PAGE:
• http://www.mynaturallyfrugalfamily.blogspot.com Rachel @ My Naturally Frugal Family

    Sounds like two good weeks. I have to say zoos and aquariums always make me sad. I feel so bad for the animals trapped.
    I cannot wait for that brownie recipe..zucchinis are one of my favorite veggies plus they are so versatile for savory and sweet foods.

  • http://certaintyincookiesandtaxes.wordpress.com certaintyincookiesandtaxes

    Perhaps a silly question, but I didn’t grow up with them – how do you know the difference between horse chestnuts and sweet chestnuts?
    Love the roasted squash seeds – I only recently tried roasting pumpkin seeds, and read that you can roast butternut squash seeds – who’d have thunk it!

  • http://garudauk.wordpress.com Blue Garuda

    Isn’t foraging great!

    I’ve eaten far too many sweet chestnuts and beech nuts in the last few weeks!

    We have a dozen or so lambs in the fields – months earlier than usual.
    (I hope they are not being bred early to keep the local farm shop stocked up.)

    I once went on a course to identify and forage fungi. Aside from the one you cut which turns brick red, I ended up harveting none, not even the pretty fly agaric (amanita muscaria) – nuff said! LOL :)

  • http://bitofthegoodstuff.wordpress.com Sharon

    Like you, I’ve roasted pumpkin seeds in the past, but never thought about roasting butternut squash seeds. They taste pretty much the same!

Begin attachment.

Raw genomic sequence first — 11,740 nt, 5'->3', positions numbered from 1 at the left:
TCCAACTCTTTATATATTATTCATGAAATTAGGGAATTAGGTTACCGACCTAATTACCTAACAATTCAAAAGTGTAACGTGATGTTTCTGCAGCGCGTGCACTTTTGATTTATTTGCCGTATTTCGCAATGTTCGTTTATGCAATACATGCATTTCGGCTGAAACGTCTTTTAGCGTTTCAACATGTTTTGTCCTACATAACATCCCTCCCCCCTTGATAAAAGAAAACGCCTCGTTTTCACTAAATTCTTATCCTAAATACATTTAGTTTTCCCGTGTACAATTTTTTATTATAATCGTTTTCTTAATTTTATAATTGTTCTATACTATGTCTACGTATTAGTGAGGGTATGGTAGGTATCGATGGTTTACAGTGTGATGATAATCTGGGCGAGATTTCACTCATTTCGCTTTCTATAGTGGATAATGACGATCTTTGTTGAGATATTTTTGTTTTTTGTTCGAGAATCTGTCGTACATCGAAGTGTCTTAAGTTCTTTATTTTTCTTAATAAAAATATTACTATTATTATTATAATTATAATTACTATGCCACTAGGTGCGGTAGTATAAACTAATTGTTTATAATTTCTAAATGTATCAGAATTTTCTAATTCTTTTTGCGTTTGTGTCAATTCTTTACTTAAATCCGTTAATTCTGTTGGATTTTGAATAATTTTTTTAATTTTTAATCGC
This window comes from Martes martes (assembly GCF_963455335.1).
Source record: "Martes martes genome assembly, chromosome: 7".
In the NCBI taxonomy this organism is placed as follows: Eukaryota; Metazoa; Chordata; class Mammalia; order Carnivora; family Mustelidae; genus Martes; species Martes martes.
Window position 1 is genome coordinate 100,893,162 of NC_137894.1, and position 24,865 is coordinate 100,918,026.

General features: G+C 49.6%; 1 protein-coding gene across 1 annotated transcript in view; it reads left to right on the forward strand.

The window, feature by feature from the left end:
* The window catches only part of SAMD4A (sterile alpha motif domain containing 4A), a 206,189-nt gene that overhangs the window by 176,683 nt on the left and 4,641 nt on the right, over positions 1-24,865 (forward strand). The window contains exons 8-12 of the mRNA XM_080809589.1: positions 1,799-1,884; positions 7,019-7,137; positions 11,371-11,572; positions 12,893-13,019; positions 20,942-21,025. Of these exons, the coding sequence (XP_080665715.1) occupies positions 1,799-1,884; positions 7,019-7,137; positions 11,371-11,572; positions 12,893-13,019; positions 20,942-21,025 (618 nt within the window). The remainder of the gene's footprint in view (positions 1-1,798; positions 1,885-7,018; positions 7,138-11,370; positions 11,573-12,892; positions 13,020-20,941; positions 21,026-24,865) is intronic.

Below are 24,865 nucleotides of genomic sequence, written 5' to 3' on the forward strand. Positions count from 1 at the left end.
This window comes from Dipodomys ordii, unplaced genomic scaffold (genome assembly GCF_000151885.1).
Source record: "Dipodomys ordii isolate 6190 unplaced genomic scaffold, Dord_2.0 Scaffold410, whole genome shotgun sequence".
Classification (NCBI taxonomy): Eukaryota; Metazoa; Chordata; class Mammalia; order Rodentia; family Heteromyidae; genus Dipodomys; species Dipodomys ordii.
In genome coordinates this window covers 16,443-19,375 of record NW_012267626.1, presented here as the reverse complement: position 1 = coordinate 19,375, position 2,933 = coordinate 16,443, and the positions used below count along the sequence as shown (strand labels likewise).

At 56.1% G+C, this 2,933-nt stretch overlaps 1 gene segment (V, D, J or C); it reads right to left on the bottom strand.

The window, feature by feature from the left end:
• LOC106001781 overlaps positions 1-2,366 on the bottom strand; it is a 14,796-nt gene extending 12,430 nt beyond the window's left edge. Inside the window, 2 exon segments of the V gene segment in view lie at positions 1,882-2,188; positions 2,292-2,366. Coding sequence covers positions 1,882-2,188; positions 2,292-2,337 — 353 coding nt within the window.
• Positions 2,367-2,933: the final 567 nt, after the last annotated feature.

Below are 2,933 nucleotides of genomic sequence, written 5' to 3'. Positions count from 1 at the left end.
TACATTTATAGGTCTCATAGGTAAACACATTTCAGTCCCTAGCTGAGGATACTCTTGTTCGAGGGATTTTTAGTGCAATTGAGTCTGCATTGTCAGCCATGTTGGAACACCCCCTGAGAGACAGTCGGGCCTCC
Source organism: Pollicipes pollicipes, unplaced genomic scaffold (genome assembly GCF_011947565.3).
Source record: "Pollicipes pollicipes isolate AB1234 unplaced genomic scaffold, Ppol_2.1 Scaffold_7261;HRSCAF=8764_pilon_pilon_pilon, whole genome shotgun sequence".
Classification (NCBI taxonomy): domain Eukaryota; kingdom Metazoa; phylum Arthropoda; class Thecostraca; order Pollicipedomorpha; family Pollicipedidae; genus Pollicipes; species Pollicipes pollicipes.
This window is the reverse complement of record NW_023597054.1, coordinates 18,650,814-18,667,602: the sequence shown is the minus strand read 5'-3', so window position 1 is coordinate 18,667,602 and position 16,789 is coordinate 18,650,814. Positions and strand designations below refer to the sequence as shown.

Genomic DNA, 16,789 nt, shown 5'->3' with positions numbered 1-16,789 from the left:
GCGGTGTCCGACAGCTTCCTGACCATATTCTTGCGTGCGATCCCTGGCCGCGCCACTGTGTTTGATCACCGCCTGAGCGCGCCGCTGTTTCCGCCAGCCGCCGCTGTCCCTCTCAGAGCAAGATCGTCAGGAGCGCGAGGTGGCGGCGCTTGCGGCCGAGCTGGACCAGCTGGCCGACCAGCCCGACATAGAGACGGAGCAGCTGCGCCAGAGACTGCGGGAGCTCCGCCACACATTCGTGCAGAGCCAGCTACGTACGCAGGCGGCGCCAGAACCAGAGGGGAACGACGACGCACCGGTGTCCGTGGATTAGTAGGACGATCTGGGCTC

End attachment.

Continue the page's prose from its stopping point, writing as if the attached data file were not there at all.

Here’s a useful blog post which shows the difference between horse and sweet chestnuts. The cases are very different, so that’s the best way to spot the difference.

  • http://bitofthegoodstuff.wordpress.com Sharon

    OMG have you seriously seen lambs already? I’ve seen them in February, but never this early!
    In nature, ewes come into season in the winter and give birth in the Spring (when it’s warmer) to just one lamb, occasionally two. For lambs to be born earlier, the farmers use hormones or keep the ewes indoors to trick them into coming into season earlier, then they artificially inseminate them.
    Because lambs are not meant to be born in the colder months, the farmers have to put coats on them otherwise they die.
    It’s so unnatural :(

  • http://bitofthegoodstuff.wordpress.com Sharon

    Phew, glad I made it in time this week ;)
    Definitely give roasted chestnuts a try… they’re lush! There’s plenty of info on the web about the best ways to cook them (I’ve read that you shouldn’t eat them raw as they have high levels of tannic acid).

  • http://eatliveandblog.wordpress.com Kim @ Eat, Live, and Blog

    Those are helpful budget tips! Also, I love roasted chestnuts; they’re so good! :)

  • http://www.veganaphrodite.wordpress.com vegan aphrodite

    You are doing great! Im not doing this challenge, but Im deffinentelly trying to save some money. I dont like waste, so I try as hard as I can to use food before it goes bad. Thats how I came up with the kale, pear, caramelized onion salad yesterday :)
    Roasted chestnuts sounds so good! Ive never had them before. And that casserole looks amazing! Real comfort food ;)
    To save money, I order a lot of food online. Norway is CRAZY expencive, and a small (like 200 g) jar of nutbutter costs about $20. But, if I instead order them on Iherb, I can get a big jar (450 g) for only $10-14. Thats a huge saving. I also order things like Spirulina, Chis seeds and other super foods online!
    Have a beautiful weekend! I cant wait for the Brownie recipe :)

  • http://www.bitofthegoodstuff.com Sharon

    Wow Norway is so expensive! I hope you have huge salaries to compensate for the high prices ;)

  • http://www.nutritionbynature.net Amy-Nutrition by Nature

    Nice work on not throwing anything away! I need to be better at that. How fun that you found all those chestnuts.